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Missing billion reports troubling

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The Institute for Research and Democratic Development or IRRED says the report released by USAID thru the United State Embassy in Liberia is troubling and worrisome for the country.

In a press release Monday, March 4, IREDD says it welcomes the redacted version of the independent review regarding allegation of the disappearance of LRD16 billion, as released last week.

“IREDD notes that the findings from the report are overwhelming, troubling and underscores the complete collapse of the country’s financial and administrative institutional systems, processes and mechanism across the public management chain and extremely weak oversight public institutions.”

IREDD says it takes note of the swift step by the government through the Liberia National Police to effect arrest of some officials of the Central Bank of Liberia and others who may be found culpable.
‘We would like to urge the government to bring all those found culpable to face justice, and strongly cautions against any form of selective justice”, IREDD adds.

Meanwhile, IREDD recommends to USAID and the Government of Liberia that in the spirit of doctrine of openness and on the [basis] of the exclusive rights of Liberians to know and right to information, full and un-redacted report should be released to the public.

Several officials of the Central Bank of Liberia or CBL, including Deputy Governor Charles Sirleaf, were arrested last week along with Dorbor Hagba, Director for Banking, hours after government released its findings into investigation on the alleged missing 16 billion banknotes. The officials have been taken to court and formally charged.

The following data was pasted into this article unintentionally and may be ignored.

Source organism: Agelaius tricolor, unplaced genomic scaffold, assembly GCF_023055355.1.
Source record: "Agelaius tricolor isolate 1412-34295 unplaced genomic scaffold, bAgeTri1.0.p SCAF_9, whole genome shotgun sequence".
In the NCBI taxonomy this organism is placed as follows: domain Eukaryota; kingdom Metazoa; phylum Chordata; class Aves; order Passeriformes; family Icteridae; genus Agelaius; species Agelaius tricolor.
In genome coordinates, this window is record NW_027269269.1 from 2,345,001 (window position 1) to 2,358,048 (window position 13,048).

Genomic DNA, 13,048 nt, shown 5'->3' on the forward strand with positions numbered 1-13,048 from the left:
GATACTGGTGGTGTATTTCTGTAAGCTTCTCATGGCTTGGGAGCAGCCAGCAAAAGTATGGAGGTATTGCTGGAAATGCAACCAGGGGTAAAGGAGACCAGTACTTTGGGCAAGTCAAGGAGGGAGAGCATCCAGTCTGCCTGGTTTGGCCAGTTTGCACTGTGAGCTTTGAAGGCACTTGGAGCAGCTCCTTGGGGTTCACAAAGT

The final report of a scoping investigation initiated by the United States Agency of International Development upon request of the United States Embassy near Monrovia into the “missing 16 billion Liberian bank notes” reveals that excess LRD 1.944 billion was printed by Crane AB of Sweden and brought into Liberia in two tranches, characterized by discrepancies and inconsistencies.

USAID hired an American private firm, Kroll Associates, Inc. to conduct a scoping report engagement to ascertain the basic facts of the alleged disappearance of new Liberian Dollar banknotes, and to determine to what extent a broader investigation would be required into the matter.

The investigation followed an official request from the Government of Liberia to the United States Federal Bureau of Investigation, ECOWAS and other international partners to assist with investigation that had already begun by a Presidential Investigative Team commissioned by President George Manneh Weah.
-IRRED
By Lewis S. Teh

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